|Yes, I really did this to my poor parents.|
I hope they enjoyed my company as much as I did theirs - not being sarcastic either.
I should add that, not only was the stairway (mentioned in the story that follows) dark; the stairs leading to the upper floor were slippery as ice. A few non-Thackers who butt-slid from the top of the landing to the bottom of the flight in one fell swoop.…more than once, can attest to that. A bi-weekly ritual of Mom's was to wax the wood floors until they shone with a blinding light. Only when the landing became too crowded with boxes, full of their fledged childrens' items, did the stairway get omitted, yet the treads still retained their smooth, slick surface.
Mom was old school. Rubbing polish into the wood on hands and knees was the way it was done followed by a once or twice over with the floor polisher. When it came time to clear out the family home no fewer than 3 floor polishers were unearthed; all in various stages of disrepair. By the time the first one finally died new flooring material had made such appliances obsolete. Dad, ever the proud hunter/gatherer that he was, scoured the neighbourhoods on dump days for replacements. Most lasted for a few months before kicking off. When he finally gave up the hunt, Mom just dragged the lightest (still about 20 pound) relic back and forth over the dining room floor and hallway.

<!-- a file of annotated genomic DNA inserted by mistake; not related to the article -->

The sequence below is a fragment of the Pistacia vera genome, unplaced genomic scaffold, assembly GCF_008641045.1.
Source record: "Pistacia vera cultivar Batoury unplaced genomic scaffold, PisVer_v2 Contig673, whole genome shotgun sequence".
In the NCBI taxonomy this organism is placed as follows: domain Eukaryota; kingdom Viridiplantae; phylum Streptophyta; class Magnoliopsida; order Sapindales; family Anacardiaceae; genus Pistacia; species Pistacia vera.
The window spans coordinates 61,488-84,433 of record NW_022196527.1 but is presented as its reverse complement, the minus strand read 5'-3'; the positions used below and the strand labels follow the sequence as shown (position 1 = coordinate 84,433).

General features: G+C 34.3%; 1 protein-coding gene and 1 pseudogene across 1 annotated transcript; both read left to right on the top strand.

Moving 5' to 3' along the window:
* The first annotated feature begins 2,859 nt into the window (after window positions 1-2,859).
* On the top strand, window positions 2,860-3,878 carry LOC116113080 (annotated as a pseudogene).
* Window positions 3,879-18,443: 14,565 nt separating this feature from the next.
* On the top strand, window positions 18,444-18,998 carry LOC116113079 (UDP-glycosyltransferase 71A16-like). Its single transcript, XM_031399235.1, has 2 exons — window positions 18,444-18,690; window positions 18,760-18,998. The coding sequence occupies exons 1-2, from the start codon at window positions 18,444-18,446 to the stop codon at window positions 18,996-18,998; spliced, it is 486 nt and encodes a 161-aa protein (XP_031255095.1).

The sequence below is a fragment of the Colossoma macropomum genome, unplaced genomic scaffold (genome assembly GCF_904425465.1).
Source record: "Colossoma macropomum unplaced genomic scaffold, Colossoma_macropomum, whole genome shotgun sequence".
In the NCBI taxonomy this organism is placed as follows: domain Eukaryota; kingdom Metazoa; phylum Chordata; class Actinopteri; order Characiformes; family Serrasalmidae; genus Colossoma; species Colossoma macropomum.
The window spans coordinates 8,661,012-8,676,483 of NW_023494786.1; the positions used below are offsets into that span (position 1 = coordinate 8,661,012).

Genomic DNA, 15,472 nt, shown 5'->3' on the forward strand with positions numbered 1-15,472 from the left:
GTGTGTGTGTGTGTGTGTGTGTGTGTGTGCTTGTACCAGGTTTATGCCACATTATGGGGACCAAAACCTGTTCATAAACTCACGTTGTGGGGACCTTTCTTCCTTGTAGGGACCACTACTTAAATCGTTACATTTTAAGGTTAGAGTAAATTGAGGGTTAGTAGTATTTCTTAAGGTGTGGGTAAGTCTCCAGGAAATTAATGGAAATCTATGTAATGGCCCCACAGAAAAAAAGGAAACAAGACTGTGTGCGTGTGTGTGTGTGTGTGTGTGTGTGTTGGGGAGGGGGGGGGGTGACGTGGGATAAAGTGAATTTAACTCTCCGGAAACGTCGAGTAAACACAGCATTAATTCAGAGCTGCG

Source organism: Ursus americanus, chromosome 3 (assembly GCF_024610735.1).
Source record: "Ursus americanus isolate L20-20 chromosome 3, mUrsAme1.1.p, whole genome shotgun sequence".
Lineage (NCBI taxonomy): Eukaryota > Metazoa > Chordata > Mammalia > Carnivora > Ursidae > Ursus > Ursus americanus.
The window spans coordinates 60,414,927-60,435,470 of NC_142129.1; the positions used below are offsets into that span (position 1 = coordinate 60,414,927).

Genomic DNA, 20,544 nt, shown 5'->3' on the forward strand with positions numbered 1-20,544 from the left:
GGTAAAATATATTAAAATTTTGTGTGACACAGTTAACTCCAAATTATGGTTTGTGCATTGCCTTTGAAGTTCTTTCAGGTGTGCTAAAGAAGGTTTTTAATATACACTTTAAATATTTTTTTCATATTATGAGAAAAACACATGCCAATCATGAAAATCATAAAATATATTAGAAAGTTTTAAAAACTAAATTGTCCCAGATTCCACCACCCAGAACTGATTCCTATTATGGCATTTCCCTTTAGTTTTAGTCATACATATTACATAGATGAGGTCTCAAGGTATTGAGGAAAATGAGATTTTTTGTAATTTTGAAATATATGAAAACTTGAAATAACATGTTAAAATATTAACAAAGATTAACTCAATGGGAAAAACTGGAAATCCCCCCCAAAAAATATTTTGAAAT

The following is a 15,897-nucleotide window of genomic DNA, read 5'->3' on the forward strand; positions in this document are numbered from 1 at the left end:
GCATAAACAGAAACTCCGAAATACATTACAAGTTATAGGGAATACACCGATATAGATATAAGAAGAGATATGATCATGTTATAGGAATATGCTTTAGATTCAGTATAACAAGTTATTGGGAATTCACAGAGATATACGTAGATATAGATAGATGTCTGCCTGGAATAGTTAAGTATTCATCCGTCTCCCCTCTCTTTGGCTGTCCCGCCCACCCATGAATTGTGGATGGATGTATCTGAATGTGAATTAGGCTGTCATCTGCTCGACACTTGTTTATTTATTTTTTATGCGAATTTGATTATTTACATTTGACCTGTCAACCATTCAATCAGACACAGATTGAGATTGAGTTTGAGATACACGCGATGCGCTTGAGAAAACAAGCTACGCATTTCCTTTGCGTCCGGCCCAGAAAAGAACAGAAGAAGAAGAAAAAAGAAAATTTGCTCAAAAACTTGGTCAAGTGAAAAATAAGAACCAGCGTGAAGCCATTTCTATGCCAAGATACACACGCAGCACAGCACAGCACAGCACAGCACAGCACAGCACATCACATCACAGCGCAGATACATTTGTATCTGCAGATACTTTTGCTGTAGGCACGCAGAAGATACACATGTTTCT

Back to X-Files part 2 of a 4 part story…
* * *
So begrudgingly, twenty bass driven minutes later, and paradoxically calmer I arrive unannounced on a cold and dark night. There I am on Mom and Dad’s doorstep, standing in the rain, waiting for them to respond to the sound of my fist banging on the aluminum base of their screen door. I fear this noise will wake up the neighbours gently tucked into their beds, but not my folks probably dozing in front of the T.V. in “theatre number one” a.k.a. the family room. Except for the blue haze that emanates from the front window it is pitch black inside.
Just last year my husband installed an overhead light above the stair well leading up to the second floor bedrooms. He comes from good lighting stock. His father, also a contractor, instilled in Rod from a tender age, the appreciation of abundant illumination.